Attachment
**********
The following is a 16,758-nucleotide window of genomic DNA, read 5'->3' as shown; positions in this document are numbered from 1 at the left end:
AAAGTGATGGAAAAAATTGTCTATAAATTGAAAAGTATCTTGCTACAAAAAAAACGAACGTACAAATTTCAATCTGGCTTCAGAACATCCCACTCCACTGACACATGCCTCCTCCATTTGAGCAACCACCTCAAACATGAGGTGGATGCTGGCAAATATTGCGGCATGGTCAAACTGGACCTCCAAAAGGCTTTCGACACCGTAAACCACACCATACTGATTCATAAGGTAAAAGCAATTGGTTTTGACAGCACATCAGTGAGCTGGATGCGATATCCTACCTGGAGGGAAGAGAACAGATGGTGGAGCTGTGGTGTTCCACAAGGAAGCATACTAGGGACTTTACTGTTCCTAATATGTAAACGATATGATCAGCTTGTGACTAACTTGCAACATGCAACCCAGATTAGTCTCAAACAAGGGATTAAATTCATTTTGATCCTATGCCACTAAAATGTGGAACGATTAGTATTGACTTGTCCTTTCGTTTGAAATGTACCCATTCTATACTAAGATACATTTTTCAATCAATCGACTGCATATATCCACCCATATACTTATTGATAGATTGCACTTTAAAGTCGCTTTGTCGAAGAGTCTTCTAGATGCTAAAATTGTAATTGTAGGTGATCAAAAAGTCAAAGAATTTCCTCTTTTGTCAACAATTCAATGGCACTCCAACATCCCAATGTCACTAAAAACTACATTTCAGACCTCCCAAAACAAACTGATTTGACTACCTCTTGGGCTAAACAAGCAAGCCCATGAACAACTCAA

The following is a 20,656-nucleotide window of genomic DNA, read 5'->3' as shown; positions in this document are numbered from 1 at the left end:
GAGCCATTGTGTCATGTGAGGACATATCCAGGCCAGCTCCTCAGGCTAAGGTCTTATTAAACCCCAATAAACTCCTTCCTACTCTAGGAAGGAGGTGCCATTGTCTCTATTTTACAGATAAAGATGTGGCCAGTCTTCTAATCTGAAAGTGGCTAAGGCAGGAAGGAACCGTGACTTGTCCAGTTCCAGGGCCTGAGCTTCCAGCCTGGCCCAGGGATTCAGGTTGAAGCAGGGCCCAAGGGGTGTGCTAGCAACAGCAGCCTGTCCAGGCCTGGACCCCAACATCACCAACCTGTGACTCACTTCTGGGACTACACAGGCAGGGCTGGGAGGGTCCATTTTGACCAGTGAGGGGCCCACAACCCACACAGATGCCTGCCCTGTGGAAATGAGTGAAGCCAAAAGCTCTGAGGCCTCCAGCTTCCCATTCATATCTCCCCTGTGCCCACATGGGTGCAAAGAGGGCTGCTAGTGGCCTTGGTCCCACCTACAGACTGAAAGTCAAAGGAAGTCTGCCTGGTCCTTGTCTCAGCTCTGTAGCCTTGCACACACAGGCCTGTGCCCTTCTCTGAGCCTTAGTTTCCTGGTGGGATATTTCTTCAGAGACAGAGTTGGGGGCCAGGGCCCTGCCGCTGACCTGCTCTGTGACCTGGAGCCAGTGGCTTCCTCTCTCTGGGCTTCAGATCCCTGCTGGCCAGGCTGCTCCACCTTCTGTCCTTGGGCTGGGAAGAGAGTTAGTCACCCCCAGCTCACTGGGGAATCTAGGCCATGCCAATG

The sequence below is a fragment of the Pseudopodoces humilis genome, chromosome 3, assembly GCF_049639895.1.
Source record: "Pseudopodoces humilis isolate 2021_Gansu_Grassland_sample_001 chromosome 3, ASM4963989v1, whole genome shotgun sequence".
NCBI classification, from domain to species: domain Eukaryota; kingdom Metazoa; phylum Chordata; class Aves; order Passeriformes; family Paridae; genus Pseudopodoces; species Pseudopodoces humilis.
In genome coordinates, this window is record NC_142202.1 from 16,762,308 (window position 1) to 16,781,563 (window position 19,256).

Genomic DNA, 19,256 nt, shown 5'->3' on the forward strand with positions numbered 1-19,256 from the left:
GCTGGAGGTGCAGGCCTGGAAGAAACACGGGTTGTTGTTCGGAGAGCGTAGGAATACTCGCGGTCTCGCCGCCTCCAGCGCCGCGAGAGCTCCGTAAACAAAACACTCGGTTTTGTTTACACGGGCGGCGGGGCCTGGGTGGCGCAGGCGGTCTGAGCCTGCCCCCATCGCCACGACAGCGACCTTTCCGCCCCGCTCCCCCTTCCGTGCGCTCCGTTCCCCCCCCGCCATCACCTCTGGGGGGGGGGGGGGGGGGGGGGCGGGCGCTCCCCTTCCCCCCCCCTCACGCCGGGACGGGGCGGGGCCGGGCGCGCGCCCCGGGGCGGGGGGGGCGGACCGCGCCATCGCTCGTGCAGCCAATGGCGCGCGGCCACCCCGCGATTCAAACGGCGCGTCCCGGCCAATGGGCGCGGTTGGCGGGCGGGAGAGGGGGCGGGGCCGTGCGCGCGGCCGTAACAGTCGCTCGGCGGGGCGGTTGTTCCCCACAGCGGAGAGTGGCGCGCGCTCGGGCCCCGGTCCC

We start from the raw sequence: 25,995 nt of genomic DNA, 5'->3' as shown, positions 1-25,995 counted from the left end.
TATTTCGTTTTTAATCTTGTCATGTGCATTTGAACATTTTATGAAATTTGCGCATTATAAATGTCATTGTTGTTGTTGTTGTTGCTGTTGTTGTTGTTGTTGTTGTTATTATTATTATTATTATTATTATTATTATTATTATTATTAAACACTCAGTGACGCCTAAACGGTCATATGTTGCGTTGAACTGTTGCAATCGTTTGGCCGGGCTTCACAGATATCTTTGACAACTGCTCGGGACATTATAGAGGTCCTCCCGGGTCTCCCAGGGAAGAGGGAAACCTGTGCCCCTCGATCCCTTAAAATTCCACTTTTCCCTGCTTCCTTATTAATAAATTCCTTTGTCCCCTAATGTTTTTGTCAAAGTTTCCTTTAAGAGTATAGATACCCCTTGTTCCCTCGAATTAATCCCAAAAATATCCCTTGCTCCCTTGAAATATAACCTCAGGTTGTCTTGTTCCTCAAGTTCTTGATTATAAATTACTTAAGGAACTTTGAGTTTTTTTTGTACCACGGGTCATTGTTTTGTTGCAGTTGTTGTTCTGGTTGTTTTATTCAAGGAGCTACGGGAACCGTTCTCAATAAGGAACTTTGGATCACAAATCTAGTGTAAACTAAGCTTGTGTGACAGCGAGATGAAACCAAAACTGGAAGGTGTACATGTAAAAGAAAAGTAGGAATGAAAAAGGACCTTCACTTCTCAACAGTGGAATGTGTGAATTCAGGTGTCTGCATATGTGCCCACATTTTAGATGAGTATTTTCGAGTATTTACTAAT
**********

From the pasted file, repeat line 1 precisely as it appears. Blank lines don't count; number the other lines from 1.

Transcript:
The following is a 16,758-nucleotide window of genomic DNA, read 5'->3' as shown; positions in this document are numbered from 1 at the left end: